Vegetarian Nutrition

VN: Obesity (2009)

Citation:

Marniemi J, Seppänen A, Hakala P. Long-term effects on lipid metabolism of weight reduction on lactovegetarian and mixed diet. Int J Obes. 1990 Feb; 14 (2): 113-125.

PubMed ID: 2111292
 
Study Design:
Randomized controlled trial
Class:
A - Click here for explanation of classification scheme.
Quality Rating:
Neutral NEUTRAL: See Quality Criteria Checklist below.
Research Purpose:

To examine the effect of two types of dietary regimens (lactovegetarian and mixed diet) on weight loss and blood lipid profiles.

Inclusion Criteria:
  • Between 30% and 50% overweight
  • Age 25 to 50 years
  • No other diseases.
Exclusion Criteria:

Not meeting the inclusion criteria.

Description of Study Protocol:

Recruitment

Subjects recruited from advertisements in local papers.

Design

Randomly assigned by age, sex and weight to one of three groups:

  • Lactovegetarian (1,200kcal per day)
  • Mixed diet (1,200kcal per day)
  • Control diet.

Subjects were asked not to change their exercise habits and a seven-day exercise log was kept at the beginning, at six months and at 12 months to control for exercise.

Diet Intervention

Both intervention diets were energy deficit (1,200kcal per day). Nutritionists recommended:

  • Mixed diet low in fat and sugar and high in fiber and vegetables with moderate fish, meat and eggs. With percent of energy:
    • 25-30% protein
    • 25-30% fat
    • 45-50% carbohydrates.
  • The lactovegetarian diet was similar except without meat, fish or eggs. Low-fat dairy products were allowed and more vegetables were recommended. With percent of energy:
    • 20-25% protein
    • 20-25% fat
    • 55-60% carbohydrates.

Intervention diet groups were divided into three groups of ten subjects each. These groups met once a week for ten weeks and then had five more sessions for the rest of the year. Meetings included nutrition education and food preparation classes.

Blinding

None reported.

Statistical Analysis

Intragroup changes were tested using a T-test. Correlations were obtained using linear regression.

Data Collection Summary:

Timing of Measurements

Fasting blood samples were taken at baseline, two weeks, six weeks, 10 weeks, six months and one year.

Dependent Variables

  • Body weight
  • Body composition (average of three measures of triceps and subscapular skinfolds)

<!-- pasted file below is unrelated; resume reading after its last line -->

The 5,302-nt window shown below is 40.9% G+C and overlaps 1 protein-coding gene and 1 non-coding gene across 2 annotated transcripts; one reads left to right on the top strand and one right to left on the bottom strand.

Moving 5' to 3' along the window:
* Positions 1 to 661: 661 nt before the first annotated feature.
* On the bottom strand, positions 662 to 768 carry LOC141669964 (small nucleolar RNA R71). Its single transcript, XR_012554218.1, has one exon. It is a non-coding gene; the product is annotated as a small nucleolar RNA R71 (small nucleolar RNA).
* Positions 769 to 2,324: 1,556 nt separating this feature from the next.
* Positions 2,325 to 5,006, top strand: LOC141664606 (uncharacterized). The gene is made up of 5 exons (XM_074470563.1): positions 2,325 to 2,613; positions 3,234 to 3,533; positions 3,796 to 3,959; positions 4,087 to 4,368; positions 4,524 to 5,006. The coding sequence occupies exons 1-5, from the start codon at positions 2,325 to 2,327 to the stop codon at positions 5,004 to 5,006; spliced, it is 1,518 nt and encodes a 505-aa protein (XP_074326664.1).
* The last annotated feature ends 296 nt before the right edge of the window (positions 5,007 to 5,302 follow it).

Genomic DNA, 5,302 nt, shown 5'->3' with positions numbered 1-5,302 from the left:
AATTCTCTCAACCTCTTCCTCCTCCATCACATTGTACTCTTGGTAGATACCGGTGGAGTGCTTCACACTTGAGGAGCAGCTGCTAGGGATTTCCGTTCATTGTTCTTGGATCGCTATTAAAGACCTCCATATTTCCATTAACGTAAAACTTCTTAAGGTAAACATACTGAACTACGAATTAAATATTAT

• Total cholesterol
  • HDL and HDL fractions
  • Triglycerides
  • Apolipoprotein-A and apolipoprotein-B
  • Serum lecithin: Cholesterol acyltransferase
  • Post-heparin plasma lipoprotein lipase
  • Hepatic lipase
  • Adipose tissue LPL and DNA.

Independent Variables

Diet (lacovegetarian or mixed diet).

Control Variables

  • Exercise
  • Sex.
Description of Actual Data Sample:
  • Initial N: 136
  • Attrition (final N)
    • Lactovegetarian group: 31 (23 women, eight men)
    • Mixed diet: 37 (27 women, 10 men)
    • Control group: 42 (32 women, 10 men).
  • Age: Mean 38 years
  • Ethnicity: Not reported
  • Anthropometrics
    • Mean 38% overweight for total sample
    • Mean BMI: 34.4 for lactovegetarian and control group; 33.6 for mixed diet group (differences were not significant).
  • Location: Finland.
Summary of Results:

Intake

For both intervention diet groups, mean caloric intake decreased from 2,300 kcal per day to 1,300 kcal per day at six months and 1,600 kcal per day at one year.

Weight Outcomes

Body Weight (kg)

Mixed Diet

Lactovegetarian

Control

Between Group Difference

Baseline

98.3±4.3

98.3±5.3

97.1±4.4

NS

Six Months

81.5±3.9

86.5±4.5

98.6±4.5


 

One Year

84.3±3.8

89.1±4.4

98.7±4.3

P<0.001

 significantly lower than baseline, P<0.001

The ratio of subscapular to triceps measurement decreased significantly in women at one year, but not in men.

Blood Lipid Outcomes

The authors presented the changes in blood lipid values in figures. Because of this, absolute values are not given. The table below presents the relative changes (a) within diet group at 10 weeks, and (b) between intervention diet group vs. control at 12 months.

 significantly lower;  no significant difference;  significantly higher
 


 


 

Difference from Baseline at 10 Weeks

Difference from Controls at 12 Months

Mixed Diet

Vegetarian Diet

Mixed Diet

Vegetarian Diet

Total Cholesterol

HDL

 

HDL2

 

 

HDL3

Triglycerides

Apolipoprotein-A

Apolipoprotein-B

Adipose Tissue Lipoprotein Lipase

Serum Total Cholesterol

  • Reached their lowest level for both intervention groups at two weeks and then increased so that at 12 months they were not significantly different from the control group
  • The total cholesterol changes were the same for both intervention diet groups.

HDL

  • The vegetarian diet group HDL reached its lowest point at two weeks, and was significantly lower than the mixed group HDL at both two weeks (P<0.01) and one year (P<0.05)